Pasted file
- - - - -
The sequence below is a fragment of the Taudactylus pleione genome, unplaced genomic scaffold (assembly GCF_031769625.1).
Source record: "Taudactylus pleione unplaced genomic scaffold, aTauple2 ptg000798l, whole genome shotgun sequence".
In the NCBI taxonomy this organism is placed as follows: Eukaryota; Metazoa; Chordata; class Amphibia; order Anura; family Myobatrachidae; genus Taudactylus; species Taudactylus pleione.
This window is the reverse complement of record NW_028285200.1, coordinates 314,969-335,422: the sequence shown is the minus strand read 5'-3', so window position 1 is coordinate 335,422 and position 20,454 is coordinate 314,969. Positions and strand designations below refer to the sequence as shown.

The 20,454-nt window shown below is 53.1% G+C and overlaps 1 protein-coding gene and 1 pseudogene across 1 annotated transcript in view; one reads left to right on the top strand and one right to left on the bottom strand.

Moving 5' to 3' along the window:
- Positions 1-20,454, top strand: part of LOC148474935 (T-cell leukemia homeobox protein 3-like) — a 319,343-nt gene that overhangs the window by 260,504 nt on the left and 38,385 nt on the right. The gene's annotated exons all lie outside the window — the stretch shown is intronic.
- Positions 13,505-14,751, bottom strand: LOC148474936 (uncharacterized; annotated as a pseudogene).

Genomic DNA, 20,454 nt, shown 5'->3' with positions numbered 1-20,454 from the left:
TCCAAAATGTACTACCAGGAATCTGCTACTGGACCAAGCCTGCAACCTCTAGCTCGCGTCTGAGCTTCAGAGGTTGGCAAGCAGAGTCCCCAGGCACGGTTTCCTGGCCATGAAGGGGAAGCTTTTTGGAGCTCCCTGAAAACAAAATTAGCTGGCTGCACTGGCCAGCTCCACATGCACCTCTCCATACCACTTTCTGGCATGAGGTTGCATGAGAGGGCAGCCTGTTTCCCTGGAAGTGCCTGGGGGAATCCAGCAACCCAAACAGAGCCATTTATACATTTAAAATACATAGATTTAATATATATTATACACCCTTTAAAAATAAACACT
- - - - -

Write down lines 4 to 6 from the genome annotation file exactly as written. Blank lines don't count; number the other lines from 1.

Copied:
This window is the reverse complement of record NW_028285200.1, coordinates 314,969-335,422: the sequence shown is the minus strand read 5'-3', so window position 1 is coordinate 335,422 and position 20,454 is coordinate 314,969. Positions and strand designations below refer to the sequence as shown.

The 20,454-nt window shown below is 53.1% G+C and overlaps 1 protein-coding gene and 1 pseudogene across 1 annotated transcript in view; one reads left to right on the top strand and one right to left on the bottom strand.

Moving 5' to 3' along the window: